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Whenever there is a discussion about the theoretical bases for health education and health promotion, we often find the terms theory and model used. Some.

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Presentation on theme: "Whenever there is a discussion about the theoretical bases for health education and health promotion, we often find the terms theory and model used. Some."— Presentation transcript:


2 Whenever there is a discussion about the theoretical bases for health education and health promotion, we often find the terms theory and model used. Some use the terms correctly, while others either use them synonymously or confuse their meaning.

3 One of the most frequently quoted definitions of theory is "A theory is a set of interrelated concepts, definitions, and proposi­tions that presents a systematic view of events or situations by specifying relations among variables in order to explain and predict the events of the situations".

4 Green and colleagues have stated, "The role of theory is to untangle and simplify for human comprehension the complexities of nature." In other words, a theory is a systematic arrangement of funda­mental principles that provide a basis for explaining certain happenings of life.

5 Hochbaum, Sorenson, and Lorig defined theories in relationship to health education as "tools to help health educators better understand what influences health-relevant individuals, group, and institutional behaviors and to thereupon plan effective interventions directed at health-beneficial results."

6 The primary elements of theories are known as concepts, When a concept has been developed, created, or adopted for use with a specific theory, it is referred to as a construct "In other words, constructs are synthesized thoughts of key concepts or specific theories The operational (practical use) form of a construct is known as a variable. Variables "specify how a construct is to be measured in a specific situation"

7 In comparison, a model is a subclass of a theory. "Models draw on a number of theories to help people understand a specific problem in a particular setting or context. Unlike theories, models do "not at­tempt to explain the processes underlying learning, but only to represent them"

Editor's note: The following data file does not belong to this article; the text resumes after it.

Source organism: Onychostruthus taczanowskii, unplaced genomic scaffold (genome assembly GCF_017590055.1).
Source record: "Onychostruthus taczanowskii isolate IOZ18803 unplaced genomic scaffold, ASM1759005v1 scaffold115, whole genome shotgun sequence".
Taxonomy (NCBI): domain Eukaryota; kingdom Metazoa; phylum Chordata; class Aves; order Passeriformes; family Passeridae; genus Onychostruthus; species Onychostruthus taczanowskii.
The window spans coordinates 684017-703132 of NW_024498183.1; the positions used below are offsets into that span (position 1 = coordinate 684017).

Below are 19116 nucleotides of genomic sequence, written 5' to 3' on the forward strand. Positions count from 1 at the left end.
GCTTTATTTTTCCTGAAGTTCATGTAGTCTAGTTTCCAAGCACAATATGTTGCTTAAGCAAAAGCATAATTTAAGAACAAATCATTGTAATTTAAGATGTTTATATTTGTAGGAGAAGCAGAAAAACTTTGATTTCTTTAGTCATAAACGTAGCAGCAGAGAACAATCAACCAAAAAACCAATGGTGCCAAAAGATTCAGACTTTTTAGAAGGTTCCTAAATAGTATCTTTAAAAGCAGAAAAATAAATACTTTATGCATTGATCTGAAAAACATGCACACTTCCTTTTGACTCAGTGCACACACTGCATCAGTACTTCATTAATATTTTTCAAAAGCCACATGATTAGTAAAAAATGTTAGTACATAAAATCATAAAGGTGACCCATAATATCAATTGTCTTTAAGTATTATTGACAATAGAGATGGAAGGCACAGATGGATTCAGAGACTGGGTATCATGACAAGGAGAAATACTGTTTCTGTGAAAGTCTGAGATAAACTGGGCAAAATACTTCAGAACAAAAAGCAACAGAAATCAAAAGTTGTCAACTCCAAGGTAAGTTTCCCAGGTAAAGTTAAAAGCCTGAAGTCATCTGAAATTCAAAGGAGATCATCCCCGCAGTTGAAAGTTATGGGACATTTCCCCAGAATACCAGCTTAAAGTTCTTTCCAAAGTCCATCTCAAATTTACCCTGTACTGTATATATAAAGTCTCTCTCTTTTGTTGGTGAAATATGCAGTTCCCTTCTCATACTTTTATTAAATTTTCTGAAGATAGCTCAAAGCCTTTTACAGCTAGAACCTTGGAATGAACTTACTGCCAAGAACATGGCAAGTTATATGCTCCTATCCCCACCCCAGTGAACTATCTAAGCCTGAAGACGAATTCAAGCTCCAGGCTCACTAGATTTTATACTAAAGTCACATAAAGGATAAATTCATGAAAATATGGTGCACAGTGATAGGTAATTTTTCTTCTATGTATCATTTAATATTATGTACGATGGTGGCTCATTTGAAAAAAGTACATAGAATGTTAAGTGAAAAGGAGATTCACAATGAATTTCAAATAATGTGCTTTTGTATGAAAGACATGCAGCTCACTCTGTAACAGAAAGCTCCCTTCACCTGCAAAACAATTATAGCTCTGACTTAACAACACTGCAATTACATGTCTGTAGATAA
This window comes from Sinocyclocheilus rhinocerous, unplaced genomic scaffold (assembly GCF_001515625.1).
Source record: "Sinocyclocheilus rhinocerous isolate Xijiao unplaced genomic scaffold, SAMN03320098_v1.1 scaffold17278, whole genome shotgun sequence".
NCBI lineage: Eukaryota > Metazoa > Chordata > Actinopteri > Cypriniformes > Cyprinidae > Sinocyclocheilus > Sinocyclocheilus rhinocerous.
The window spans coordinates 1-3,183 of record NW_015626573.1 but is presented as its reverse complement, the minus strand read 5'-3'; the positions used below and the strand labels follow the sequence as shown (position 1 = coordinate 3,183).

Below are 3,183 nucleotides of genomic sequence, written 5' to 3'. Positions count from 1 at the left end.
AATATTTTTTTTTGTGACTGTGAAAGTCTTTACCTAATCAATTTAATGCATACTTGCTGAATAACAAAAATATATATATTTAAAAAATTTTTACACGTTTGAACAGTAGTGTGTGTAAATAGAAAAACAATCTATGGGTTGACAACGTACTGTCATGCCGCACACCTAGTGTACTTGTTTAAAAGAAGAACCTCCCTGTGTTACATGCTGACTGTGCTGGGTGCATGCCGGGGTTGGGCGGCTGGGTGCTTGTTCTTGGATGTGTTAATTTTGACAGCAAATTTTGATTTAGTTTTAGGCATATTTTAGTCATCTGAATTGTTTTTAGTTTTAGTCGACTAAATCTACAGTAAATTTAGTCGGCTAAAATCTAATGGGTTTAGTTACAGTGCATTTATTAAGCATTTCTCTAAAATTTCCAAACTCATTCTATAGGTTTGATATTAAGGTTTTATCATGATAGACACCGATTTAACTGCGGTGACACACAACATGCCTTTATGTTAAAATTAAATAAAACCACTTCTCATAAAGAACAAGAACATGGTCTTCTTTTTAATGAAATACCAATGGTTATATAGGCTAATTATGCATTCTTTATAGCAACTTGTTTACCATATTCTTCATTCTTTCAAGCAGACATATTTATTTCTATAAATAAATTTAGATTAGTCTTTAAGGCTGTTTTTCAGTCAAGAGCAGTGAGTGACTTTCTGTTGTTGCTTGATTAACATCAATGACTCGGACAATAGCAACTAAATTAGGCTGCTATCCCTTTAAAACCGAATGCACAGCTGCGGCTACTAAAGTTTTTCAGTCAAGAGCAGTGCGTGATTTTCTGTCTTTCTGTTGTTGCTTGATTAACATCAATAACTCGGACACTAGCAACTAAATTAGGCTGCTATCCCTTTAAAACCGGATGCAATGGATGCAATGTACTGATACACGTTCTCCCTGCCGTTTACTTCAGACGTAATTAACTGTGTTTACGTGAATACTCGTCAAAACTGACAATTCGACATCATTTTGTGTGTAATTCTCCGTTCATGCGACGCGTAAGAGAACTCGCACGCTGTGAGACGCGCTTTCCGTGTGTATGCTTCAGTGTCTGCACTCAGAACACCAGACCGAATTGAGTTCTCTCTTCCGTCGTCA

8 Now consider how these terms are used in practical application. A personal belief is a concept that has been shown to relate to various health behaviors. Using a theory that includes the concept of personal beliefs helps explain why people fear being trapped in a burning vehicle if they use their safety belts. This personal belief of fear acts as a perceived barrier to safety belt use. Perceived barrier is a part of a specific theory and is referred to here as a construct.

9 If a health educator develops a program around a theory to help people overcome this barrier and wear their safety belts, then safety belt use is the variable being studied. The health educator realizes that this theory, which emphasizes personal beliefs, will not explain all the reasons why people do not wear safety belts. Thus other theories, which emphasize other concepts (i.e., knowledge, environment, incentives, comfort, convenience, etc.) need to be considered.

10 Eventually, all of these theories may be combined into a model that will ex­plain, at least in cart. Why people wear safety belts. If a model were 3 perfect model, it would predict with 100% accuracy who would wear safely belts. Unfortunately, behavior is very complex and there are no perfect models in health education. It is therefore important for health educators to keep revising their models to improve their understanding of health behavior.

11 Based on these descriptions, it seems logical to think of theories as the back­bone of the processes used to plan, implement, and evaluate health promotion interventions. "A theory based approach provides direction and justification for program activities and serves as a basis for processes that are to be incorporated into the health promotion program "

12 Theories can provide answers to program developers' questions regarding why people aren't already engaging in a desirable behavior of interest, how to go about changing their behaviors, and what factors to look at when evaluating a program's focus In addition, theoretical frameworks can alert planners to consider important influences outside the teaching-learning process", such as social support and environment, that have an impact on targeted program outcomes. Models provide the vehicle for applying the theories